Another way you can prioritize your heart health

“I would love to tell you that it all depends on the food we eat,” Avenatti says. “But, unfortunately, this is not the case… the food we eat contains cholesterol, but most of that cholesterol flows in our blood, and it… is actually produced by our own bodies.”

Variability from one person to another depends more on genetics and how our bodies handle cholesterol than food choices, explains Avenatti.

“We prefer to talk about patterns simply because there are no foods that are truly detrimental. I think eating in moderation… is still the key,” he said.

What you eat often is more important than burgers or steaks. Additionally, as long as you don’t eat a diet that only contains fried and processed foods, you’re likely fine.

“(One-off food choices) are less impactful than people think as long as you stick to a reasonable diet,” he said.

But for people with high triglycerides, food choices are very important. According to Avenatti, high triglycerides, which are also measured when your cholesterol is checked, are more related to the food you eat.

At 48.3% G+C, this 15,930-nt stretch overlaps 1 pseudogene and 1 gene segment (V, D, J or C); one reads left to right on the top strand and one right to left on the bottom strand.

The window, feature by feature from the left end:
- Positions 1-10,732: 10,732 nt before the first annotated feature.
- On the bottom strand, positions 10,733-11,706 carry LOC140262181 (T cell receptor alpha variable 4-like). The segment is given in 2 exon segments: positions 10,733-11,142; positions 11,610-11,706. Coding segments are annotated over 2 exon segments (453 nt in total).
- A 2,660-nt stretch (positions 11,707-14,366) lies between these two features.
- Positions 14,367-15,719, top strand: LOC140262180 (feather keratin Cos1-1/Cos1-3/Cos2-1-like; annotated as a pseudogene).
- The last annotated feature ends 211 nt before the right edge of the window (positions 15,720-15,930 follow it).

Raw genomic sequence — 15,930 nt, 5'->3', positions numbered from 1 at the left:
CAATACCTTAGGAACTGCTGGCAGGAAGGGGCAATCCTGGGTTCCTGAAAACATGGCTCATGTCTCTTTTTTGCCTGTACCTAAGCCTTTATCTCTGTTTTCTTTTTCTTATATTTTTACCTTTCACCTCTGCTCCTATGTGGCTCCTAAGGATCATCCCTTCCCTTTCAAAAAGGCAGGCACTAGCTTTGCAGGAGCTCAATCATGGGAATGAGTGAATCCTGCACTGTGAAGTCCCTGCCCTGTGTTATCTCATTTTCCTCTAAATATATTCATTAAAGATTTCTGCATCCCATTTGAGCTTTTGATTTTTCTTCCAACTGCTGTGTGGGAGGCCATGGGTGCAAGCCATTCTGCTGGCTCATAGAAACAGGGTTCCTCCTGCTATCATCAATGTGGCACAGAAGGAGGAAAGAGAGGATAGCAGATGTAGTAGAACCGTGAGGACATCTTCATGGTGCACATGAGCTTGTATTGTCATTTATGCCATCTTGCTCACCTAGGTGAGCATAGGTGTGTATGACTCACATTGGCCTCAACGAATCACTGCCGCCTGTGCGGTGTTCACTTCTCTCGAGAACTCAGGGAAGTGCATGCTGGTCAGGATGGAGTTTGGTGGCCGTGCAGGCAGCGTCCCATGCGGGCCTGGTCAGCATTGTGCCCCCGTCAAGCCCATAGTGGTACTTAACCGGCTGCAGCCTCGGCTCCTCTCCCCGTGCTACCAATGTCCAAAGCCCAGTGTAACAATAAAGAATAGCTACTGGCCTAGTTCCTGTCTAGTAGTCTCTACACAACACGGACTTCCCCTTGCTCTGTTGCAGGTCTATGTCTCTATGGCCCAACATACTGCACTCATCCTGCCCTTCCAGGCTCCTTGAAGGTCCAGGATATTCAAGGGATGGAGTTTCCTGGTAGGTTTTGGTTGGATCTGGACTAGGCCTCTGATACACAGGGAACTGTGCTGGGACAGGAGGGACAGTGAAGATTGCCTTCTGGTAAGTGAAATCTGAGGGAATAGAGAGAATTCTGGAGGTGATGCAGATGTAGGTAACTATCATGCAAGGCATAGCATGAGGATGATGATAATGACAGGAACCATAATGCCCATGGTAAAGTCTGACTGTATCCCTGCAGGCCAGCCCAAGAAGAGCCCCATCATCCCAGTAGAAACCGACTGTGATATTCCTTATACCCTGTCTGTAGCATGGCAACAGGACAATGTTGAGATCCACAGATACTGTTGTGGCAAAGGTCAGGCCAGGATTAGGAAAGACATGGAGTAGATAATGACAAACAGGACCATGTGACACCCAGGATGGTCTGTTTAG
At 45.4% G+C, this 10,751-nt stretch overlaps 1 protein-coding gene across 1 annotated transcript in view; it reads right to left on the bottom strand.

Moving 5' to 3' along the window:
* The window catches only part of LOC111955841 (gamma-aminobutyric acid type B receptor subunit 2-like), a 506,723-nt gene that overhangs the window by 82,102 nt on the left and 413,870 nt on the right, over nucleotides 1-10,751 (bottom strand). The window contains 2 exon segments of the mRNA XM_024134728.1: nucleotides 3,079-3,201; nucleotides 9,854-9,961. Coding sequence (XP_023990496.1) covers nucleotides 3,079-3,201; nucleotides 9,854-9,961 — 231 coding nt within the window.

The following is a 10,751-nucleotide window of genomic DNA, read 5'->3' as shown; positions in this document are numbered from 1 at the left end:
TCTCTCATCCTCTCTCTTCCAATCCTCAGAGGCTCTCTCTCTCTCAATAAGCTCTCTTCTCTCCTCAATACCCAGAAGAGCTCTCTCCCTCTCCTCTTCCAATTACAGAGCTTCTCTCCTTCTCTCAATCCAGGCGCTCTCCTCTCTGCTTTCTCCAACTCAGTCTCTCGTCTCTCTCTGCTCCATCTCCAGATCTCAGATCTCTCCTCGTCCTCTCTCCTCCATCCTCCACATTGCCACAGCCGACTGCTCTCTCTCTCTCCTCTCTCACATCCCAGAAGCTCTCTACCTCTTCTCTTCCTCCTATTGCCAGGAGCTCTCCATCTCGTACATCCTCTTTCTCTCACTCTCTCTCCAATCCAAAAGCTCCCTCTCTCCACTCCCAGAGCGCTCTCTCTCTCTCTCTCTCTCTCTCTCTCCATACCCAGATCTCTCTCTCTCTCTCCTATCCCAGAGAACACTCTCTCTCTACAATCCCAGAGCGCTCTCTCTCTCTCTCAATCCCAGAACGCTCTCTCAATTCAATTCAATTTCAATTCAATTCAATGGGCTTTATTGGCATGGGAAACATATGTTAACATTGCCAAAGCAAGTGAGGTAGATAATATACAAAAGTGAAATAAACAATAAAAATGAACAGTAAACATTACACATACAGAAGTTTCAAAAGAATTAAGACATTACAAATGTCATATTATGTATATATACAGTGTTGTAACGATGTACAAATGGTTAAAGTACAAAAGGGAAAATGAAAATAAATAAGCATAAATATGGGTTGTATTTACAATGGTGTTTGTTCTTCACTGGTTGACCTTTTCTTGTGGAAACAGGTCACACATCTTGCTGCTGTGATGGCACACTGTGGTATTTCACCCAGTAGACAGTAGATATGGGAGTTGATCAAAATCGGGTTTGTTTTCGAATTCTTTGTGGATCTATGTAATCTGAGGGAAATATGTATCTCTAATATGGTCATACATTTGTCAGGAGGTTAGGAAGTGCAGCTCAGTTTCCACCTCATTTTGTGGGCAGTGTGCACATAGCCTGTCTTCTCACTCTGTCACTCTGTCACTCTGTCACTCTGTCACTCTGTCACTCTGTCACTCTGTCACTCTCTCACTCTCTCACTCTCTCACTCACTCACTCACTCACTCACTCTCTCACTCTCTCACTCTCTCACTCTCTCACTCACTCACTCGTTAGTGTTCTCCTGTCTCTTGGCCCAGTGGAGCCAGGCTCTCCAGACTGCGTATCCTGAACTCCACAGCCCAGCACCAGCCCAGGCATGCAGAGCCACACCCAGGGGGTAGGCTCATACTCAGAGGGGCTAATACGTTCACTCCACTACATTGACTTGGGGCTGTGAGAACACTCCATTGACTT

“Processed foods, fried foods, butter, any kind of butter, full-fat dairy, cheese – those are all things that will definitely impact your triglyceride levels, and we’re seeing more and more things that are directly affected by diet ,” he says.

High triglycerides can also be influenced by refined carbohydrates, adds Auguste. “So, if you’re eating a lot of white bread, white pasta, crackers that don’t have fiber, you need to think about how to add fiber to your meals because that will help you avoid high triglycerides. ”

This could mean mixing white beans with your pasta or switching to chickpea pasta or lentil pasta, adds Auguste.

For some people, treatment may also be needed to lower cholesterol. As mentioned, genetics plays a major role in your cholesterol levels, and changing your diet will only have a bigger impact

Although many people complain about the side effects of cholesterol-lowering drugs known as statins, Avenatti emphasizes that there are other medical options available. If you’ve been prescribed medication for high cholesterol and aren’t taking it or don’t like the effects, Avenatti says you should go to your doctor and ask why they prescribed the medication and ask about alternatives.

Overall, living a heart-healthy lifestyle supplemented with exercise, nutritious food, adequate sleep, and medication management (if necessary) is important.

Avenatti recommends the American Heart Association’s Life’s Essential 8 guidelines to help keep your heart healthy. These guidelines incorporate a range of healthy lifestyle interventions, including diet, sleep, exercise, smoking cessation, and more.